Dextro-Transposition of The Great Arteries
This heart disease occurs when the arteries carrying blood out of the heart are switched, thereby affecting blood circulation. Ideally, the right side of the heart pumps oxygen-poor blood from the heart to the lungs while the left side pumps oxygen-rich blood from the heart to the rest of the body. In babies with d-TGA, while oxygen-poor blood enters the heart, it does not go to the lungs. Instead, it is pumped into the body. Similarly, oxygen-rich blood is pumped back to the lungs and not to the body. Babies with d-TGA have breathing problems, pounding hearts, weak pulses, bluish skin, etc.
Coarctation of The Aorta
The defect occurs when the aorta is narrower than usual and may need surgery. This narrowing affects normal blood flow to the body, backing up the flow to the left ventricle and making the muscles work harder to get blood out of the heart. When left untreated, it could weaken the heart muscles leading to heart failure.
What Are the Risk Factors That Lead to Heart Problems in Babies?
While the exact causes of congenital heart defects remain unknown, certain risk factors increase the likelihood of their occurrence. This includes:
- Exposure to environmental pollutants
- The mother’s diet, her health, and the medications used during her pregnancy
- Mother’s lifestyle during pregnancy – smoking, drug abuse, etc.
- Illnesses during pregnancy, including diabetes, viral infection, etc.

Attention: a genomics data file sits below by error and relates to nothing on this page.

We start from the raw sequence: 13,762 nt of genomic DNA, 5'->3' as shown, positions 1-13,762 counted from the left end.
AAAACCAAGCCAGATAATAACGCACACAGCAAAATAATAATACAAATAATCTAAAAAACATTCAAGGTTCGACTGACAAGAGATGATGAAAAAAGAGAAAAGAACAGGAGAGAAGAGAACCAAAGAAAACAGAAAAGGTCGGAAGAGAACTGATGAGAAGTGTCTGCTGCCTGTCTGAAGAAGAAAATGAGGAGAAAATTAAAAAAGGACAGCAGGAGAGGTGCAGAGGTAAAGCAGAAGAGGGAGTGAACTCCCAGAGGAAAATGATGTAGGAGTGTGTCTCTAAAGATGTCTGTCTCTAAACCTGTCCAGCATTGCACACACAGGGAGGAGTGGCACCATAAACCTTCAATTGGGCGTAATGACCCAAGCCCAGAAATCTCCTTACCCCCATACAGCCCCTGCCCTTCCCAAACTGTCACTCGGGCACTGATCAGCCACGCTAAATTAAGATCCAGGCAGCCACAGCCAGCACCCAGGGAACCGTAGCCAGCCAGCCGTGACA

How Is Congenital Heart Disease Diagnosed?
Early detection plays a vital role in managing heart problems in babies. Many congenital heart defects can be identified during routine prenatal ultrasounds or shortly after birth. Common symptoms of heart disease in babies include bluish skin, nails, or lips, breathing problems, sleepiness, etc. Also, babies with CHD get tired during feeding.
- Electrocardiogram – To test the rhythm of the heartbeat
- Echocardiogram – To capture moving images of the heart using sound waves
- Cardiac Catheterization – To measure pressure and oxygen levels in the blood vessels &determine if the blood is flowing from the left to the right side of the heart, instead of the body.
- Chest X-ray- To determine if the heart is enlarged
- Genetic Testing – To test for genetic conditions that could cause CHD
- Pulse Oximetry – To test oxygen levels in the blood
- Cardiac MRI – To diagnose heart defects in babies